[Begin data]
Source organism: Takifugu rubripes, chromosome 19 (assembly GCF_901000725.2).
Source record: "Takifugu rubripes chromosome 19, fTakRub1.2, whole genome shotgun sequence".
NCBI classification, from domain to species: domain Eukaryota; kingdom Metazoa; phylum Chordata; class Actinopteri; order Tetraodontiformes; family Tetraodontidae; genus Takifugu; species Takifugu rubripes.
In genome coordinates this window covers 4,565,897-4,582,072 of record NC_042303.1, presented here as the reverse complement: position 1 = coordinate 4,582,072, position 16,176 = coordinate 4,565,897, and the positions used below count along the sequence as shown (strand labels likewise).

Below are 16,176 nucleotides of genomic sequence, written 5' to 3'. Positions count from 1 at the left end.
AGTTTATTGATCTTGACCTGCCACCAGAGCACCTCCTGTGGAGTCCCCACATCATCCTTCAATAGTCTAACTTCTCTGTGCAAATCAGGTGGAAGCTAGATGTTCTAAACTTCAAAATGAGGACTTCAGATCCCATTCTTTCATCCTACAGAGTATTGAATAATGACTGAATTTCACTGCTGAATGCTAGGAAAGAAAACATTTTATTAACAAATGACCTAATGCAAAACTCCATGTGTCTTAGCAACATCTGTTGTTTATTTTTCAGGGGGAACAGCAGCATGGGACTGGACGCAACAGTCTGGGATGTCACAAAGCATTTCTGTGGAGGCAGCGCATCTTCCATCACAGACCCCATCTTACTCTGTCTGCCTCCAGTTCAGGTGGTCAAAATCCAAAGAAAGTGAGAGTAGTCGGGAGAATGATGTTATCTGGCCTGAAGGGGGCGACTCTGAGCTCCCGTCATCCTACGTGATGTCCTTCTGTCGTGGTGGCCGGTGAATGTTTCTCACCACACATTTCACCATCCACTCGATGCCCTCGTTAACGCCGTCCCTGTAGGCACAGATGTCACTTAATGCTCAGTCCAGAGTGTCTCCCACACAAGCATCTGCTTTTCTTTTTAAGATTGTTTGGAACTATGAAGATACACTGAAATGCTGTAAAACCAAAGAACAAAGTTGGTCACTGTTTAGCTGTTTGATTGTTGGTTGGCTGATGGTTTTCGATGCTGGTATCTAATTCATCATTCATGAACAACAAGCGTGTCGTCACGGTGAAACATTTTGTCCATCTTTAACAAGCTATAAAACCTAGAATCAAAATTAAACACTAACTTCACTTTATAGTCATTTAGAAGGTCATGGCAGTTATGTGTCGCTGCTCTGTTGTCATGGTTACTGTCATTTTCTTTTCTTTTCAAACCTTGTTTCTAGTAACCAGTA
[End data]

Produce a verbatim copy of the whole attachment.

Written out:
Source organism: Takifugu rubripes, chromosome 19 (assembly GCF_901000725.2).
Source record: "Takifugu rubripes chromosome 19, fTakRub1.2, whole genome shotgun sequence".
NCBI classification, from domain to species: domain Eukaryota; kingdom Metazoa; phylum Chordata; class Actinopteri; order Tetraodontiformes; family Tetraodontidae; genus Takifugu; species Takifugu rubripes.
In genome coordinates this window covers 4,565,897-4,582,072 of record NC_042303.1, presented here as the reverse complement: position 1 = coordinate 4,582,072, position 16,176 = coordinate 4,565,897, and the positions used below count along the sequence as shown (strand labels likewise).

Below are 16,176 nucleotides of genomic sequence, written 5' to 3'. Positions count from 1 at the left end.
AGTTTATTGATCTTGACCTGCCACCAGAGCACCTCCTGTGGAGTCCCCACATCATCCTTCAATAGTCTAACTTCTCTGTGCAAATCAGGTGGAAGCTAGATGTTCTAAACTTCAAAATGAGGACTTCAGATCCCATTCTTTCATCCTACAGAGTATTGAATAATGACTGAATTTCACTGCTGAATGCTAGGAAAGAAAACATTTTATTAACAAATGACCTAATGCAAAACTCCATGTGTCTTAGCAACATCTGTTGTTTATTTTTCAGGGGGAACAGCAGCATGGGACTGGACGCAACAGTCTGGGATGTCACAAAGCATTTCTGTGGAGGCAGCGCATCTTCCATCACAGACCCCATCTTACTCTGTCTGCCTCCAGTTCAGGTGGTCAAAATCCAAAGAAAGTGAGAGTAGTCGGGAGAATGATGTTATCTGGCCTGAAGGGGGCGACTCTGAGCTCCCGTCATCCTACGTGATGTCCTTCTGTCGTGGTGGCCGGTGAATGTTTCTCACCACACATTTCACCATCCACTCGATGCCCTCGTTAACGCCGTCCCTGTAGGCACAGATGTCACTTAATGCTCAGTCCAGAGTGTCTCCCACACAAGCATCTGCTTTTCTTTTTAAGATTGTTTGGAACTATGAAGATACACTGAAATGCTGTAAAACCAAAGAACAAAGTTGGTCACTGTTTAGCTGTTTGATTGTTGGTTGGCTGATGGTTTTCGATGCTGGTATCTAATTCATCATTCATGAACAACAAGCGTGTCGTCACGGTGAAACATTTTGTCCATCTTTAACAAGCTATAAAACCTAGAATCAAAATTAAACACTAACTTCACTTTATAGTCATTTAGAAGGTCATGGCAGTTATGTGTCGCTGCTCTGTTGTCATGGTTACTGTCATTTTCTTTTCTTTTCAAACCTTGTTTCTAGTAACCAGTA